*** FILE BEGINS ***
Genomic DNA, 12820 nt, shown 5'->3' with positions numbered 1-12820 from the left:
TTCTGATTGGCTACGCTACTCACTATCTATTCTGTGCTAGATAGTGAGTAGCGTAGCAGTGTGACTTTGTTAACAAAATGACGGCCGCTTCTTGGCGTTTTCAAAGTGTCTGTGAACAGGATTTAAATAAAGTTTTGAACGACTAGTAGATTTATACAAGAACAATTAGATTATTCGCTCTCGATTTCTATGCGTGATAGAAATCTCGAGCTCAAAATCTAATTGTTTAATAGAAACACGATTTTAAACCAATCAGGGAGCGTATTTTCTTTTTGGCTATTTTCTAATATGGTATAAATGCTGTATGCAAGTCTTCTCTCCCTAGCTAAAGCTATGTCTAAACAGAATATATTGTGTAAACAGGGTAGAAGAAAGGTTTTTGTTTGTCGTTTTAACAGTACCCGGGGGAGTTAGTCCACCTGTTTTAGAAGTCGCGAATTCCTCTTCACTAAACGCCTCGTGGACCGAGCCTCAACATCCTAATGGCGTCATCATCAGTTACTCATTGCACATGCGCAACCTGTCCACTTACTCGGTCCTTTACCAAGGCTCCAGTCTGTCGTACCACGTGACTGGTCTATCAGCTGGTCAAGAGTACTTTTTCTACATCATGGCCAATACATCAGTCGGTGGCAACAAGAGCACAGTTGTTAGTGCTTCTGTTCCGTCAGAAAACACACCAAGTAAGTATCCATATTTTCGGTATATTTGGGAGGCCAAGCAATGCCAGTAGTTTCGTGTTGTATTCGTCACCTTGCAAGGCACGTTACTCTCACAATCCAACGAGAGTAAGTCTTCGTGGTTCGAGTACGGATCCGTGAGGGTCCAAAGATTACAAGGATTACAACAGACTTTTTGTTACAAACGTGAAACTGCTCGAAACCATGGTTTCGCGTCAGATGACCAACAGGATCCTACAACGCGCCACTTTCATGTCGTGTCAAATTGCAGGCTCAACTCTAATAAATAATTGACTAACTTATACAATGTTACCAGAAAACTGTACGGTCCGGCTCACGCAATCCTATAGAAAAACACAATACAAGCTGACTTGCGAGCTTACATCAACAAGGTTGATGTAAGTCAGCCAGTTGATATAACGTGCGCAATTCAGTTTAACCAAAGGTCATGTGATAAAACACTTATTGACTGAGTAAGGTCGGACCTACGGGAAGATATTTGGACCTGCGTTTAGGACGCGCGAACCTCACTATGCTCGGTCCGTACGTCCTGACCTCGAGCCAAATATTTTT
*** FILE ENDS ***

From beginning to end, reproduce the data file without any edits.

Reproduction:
Genomic DNA, 12820 nt, shown 5'->3' with positions numbered 1-12820 from the left:
TTCTGATTGGCTACGCTACTCACTATCTATTCTGTGCTAGATAGTGAGTAGCGTAGCAGTGTGACTTTGTTAACAAAATGACGGCCGCTTCTTGGCGTTTTCAAAGTGTCTGTGAACAGGATTTAAATAAAGTTTTGAACGACTAGTAGATTTATACAAGAACAATTAGATTATTCGCTCTCGATTTCTATGCGTGATAGAAATCTCGAGCTCAAAATCTAATTGTTTAATAGAAACACGATTTTAAACCAATCAGGGAGCGTATTTTCTTTTTGGCTATTTTCTAATATGGTATAAATGCTGTATGCAAGTCTTCTCTCCCTAGCTAAAGCTATGTCTAAACAGAATATATTGTGTAAACAGGGTAGAAGAAAGGTTTTTGTTTGTCGTTTTAACAGTACCCGGGGGAGTTAGTCCACCTGTTTTAGAAGTCGCGAATTCCTCTTCACTAAACGCCTCGTGGACCGAGCCTCAACATCCTAATGGCGTCATCATCAGTTACTCATTGCACATGCGCAACCTGTCCACTTACTCGGTCCTTTACCAAGGCTCCAGTCTGTCGTACCACGTGACTGGTCTATCAGCTGGTCAAGAGTACTTTTTCTACATCATGGCCAATACATCAGTCGGTGGCAACAAGAGCACAGTTGTTAGTGCTTCTGTTCCGTCAGAAAACACACCAAGTAAGTATCCATATTTTCGGTATATTTGGGAGGCCAAGCAATGCCAGTAGTTTCGTGTTGTATTCGTCACCTTGCAAGGCACGTTACTCTCACAATCCAACGAGAGTAAGTCTTCGTGGTTCGAGTACGGATCCGTGAGGGTCCAAAGATTACAAGGATTACAACAGACTTTTTGTTACAAACGTGAAACTGCTCGAAACCATGGTTTCGCGTCAGATGACCAACAGGATCCTACAACGCGCCACTTTCATGTCGTGTCAAATTGCAGGCTCAACTCTAATAAATAATTGACTAACTTATACAATGTTACCAGAAAACTGTACGGTCCGGCTCACGCAATCCTATAGAAAAACACAATACAAGCTGACTTGCGAGCTTACATCAACAAGGTTGATGTAAGTCAGCCAGTTGATATAACGTGCGCAATTCAGTTTAACCAAAGGTCATGTGATAAAACACTTATTGACTGAGTAAGGTCGGACCTACGGGAAGATATTTGGACCTGCGTTTAGGACGCGCGAACCTCACTATGCTCGGTCCGTACGTCCTGACCTCGAGCCAAATATTTTT